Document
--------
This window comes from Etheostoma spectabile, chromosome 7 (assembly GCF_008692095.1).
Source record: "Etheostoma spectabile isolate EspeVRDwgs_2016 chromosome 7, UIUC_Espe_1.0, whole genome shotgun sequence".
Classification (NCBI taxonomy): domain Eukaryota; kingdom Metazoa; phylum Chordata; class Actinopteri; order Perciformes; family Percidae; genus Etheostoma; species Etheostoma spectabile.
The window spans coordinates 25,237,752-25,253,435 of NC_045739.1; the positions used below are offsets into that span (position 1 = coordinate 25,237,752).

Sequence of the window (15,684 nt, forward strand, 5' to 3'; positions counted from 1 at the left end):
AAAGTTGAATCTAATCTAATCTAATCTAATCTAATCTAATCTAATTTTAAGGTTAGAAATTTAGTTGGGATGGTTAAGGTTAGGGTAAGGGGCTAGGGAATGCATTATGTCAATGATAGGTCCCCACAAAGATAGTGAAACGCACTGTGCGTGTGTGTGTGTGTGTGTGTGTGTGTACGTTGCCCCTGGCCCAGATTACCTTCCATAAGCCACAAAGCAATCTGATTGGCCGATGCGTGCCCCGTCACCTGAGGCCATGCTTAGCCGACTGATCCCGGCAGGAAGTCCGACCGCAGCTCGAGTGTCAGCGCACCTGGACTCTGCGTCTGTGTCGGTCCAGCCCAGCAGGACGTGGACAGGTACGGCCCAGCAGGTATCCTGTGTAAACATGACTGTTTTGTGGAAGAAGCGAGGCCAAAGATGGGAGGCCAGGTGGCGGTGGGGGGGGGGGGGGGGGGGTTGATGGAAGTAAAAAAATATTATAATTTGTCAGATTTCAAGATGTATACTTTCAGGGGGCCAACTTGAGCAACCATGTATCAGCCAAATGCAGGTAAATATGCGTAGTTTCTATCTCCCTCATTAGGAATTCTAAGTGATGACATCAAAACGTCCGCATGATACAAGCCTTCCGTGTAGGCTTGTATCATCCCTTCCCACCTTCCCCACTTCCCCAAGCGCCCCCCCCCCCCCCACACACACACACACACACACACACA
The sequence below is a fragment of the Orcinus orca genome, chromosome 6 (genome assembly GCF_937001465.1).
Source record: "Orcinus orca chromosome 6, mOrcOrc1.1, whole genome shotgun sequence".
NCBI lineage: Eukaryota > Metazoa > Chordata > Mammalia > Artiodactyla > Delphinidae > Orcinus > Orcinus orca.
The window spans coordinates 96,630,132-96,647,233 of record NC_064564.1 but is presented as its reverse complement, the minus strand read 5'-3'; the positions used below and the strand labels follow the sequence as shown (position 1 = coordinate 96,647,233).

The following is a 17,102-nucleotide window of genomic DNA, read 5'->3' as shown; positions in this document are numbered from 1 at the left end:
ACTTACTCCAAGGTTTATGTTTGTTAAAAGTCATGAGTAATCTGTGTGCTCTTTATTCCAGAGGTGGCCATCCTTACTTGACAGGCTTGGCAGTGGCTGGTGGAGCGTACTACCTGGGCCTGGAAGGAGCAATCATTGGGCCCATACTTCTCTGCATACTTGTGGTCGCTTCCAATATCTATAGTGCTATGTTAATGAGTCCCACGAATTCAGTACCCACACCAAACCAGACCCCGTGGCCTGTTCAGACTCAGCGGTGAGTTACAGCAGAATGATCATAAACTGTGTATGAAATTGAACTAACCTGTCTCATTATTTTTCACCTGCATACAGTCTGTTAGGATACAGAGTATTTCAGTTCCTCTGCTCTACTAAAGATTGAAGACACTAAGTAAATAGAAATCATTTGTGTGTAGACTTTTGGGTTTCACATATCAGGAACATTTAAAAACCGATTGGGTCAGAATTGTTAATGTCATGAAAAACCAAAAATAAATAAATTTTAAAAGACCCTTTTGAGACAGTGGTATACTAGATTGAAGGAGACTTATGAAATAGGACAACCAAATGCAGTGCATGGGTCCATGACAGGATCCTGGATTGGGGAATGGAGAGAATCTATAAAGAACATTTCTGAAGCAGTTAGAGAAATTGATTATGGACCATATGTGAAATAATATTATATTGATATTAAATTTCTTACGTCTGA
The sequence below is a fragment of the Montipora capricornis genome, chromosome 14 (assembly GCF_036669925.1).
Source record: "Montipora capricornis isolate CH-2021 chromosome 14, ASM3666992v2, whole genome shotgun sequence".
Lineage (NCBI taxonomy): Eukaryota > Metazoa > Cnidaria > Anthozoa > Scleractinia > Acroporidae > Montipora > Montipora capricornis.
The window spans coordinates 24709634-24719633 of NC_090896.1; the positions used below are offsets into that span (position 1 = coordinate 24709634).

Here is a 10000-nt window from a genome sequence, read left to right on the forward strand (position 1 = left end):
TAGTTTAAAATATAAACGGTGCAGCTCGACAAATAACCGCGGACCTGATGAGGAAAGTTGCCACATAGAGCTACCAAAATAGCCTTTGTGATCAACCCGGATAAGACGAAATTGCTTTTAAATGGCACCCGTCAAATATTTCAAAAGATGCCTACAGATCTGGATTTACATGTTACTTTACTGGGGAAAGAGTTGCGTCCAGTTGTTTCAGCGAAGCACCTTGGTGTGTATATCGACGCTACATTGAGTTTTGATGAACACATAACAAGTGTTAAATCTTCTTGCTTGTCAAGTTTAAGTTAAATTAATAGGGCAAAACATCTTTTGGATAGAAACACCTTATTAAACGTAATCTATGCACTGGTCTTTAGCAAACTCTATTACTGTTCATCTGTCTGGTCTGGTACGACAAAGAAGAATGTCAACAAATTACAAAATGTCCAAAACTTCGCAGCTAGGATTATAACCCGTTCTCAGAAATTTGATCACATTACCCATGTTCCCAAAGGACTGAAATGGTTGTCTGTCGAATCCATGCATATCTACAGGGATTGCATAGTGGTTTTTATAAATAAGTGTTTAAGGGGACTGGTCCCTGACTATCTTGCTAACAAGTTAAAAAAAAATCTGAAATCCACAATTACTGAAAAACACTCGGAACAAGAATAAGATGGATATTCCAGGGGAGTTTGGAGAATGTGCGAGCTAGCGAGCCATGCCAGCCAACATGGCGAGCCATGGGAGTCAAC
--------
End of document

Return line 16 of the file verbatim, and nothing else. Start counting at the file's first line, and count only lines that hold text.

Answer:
The window spans coordinates 24709634-24719633 of NC_090896.1; the positions used below are offsets into that span (position 1 = coordinate 24709634).